Royal Commission on Labour in India: Report(1929)||
A further question which deserves attention is that of the establishment of permanent courts in place of the ad hoc tribunals for which the Act provides. A permanent tribunal would have two advantages. In the first place, its existence would eliminate the delay inevitable in constituting tribunals under the present scheme. By experience it would acquire intimacy with industrial questions and facility in dealing with them. On the other hand, it is important that the members of a tribunal should command the confidence of the parties, and there are frequently persons who, though eminently qualified to assist in settling one dispute, might be of little service in connection with another. Nor would it be easy to find non-officials who are prepared to serve on any tribunal when called.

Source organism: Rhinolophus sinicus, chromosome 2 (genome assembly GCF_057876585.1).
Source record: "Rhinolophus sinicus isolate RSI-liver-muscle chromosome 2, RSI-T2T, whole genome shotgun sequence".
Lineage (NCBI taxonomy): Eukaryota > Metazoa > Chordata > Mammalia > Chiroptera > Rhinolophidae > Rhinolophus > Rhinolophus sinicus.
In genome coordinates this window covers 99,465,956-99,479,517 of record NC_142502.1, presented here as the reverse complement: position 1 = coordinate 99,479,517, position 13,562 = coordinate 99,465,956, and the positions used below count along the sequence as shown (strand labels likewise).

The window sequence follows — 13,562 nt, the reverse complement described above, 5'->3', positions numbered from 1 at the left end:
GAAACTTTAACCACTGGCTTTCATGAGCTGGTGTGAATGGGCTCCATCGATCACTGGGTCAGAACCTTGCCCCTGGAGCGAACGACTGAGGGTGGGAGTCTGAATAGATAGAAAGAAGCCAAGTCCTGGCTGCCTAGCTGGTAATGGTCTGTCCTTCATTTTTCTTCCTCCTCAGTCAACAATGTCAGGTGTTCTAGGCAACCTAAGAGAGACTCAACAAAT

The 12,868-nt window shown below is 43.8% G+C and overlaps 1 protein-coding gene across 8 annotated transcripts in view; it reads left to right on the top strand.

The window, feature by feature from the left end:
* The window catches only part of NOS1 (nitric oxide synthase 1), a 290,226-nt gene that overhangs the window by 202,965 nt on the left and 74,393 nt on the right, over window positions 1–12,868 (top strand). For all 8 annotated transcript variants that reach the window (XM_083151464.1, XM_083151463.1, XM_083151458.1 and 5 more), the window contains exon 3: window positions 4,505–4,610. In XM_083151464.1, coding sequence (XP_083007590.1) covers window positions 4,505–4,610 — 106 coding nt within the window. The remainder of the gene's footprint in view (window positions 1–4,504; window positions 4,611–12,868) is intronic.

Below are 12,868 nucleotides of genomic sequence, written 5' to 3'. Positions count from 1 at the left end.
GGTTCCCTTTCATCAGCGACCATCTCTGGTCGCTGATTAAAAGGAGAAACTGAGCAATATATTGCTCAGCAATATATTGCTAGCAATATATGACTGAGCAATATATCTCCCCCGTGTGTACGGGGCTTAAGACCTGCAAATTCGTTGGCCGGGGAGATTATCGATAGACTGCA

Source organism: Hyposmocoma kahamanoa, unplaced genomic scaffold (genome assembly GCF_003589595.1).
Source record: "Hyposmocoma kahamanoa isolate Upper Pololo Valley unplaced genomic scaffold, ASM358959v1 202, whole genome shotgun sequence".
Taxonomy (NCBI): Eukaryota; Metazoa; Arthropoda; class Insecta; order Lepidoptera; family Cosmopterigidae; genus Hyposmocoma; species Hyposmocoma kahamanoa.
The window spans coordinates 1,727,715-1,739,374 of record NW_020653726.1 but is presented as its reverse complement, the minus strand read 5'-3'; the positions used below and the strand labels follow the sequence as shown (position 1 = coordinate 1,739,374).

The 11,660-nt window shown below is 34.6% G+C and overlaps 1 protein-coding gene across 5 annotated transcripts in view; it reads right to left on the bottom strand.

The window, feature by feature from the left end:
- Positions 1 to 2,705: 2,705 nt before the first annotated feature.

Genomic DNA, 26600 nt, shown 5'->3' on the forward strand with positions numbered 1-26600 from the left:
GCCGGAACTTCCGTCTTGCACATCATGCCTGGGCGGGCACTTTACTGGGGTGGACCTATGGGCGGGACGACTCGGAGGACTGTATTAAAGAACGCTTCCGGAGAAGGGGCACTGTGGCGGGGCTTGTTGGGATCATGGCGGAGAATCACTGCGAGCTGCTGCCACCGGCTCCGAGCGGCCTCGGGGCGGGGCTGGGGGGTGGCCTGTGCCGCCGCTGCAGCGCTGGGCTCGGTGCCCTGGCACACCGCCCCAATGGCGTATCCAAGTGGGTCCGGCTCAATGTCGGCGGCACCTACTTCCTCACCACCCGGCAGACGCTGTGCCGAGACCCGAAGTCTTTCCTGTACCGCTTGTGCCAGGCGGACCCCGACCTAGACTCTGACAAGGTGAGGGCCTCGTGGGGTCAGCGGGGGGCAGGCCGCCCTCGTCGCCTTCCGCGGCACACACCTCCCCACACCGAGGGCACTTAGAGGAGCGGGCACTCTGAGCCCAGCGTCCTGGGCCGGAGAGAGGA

A possible alternative to a permanent court in the leading industrial provinces would be the appointment of a permanent official chairman with whom different members could be associated in different cases, but there is nothing in the present Act to prevent a local Government from re-appointing the same chairman in each dispute.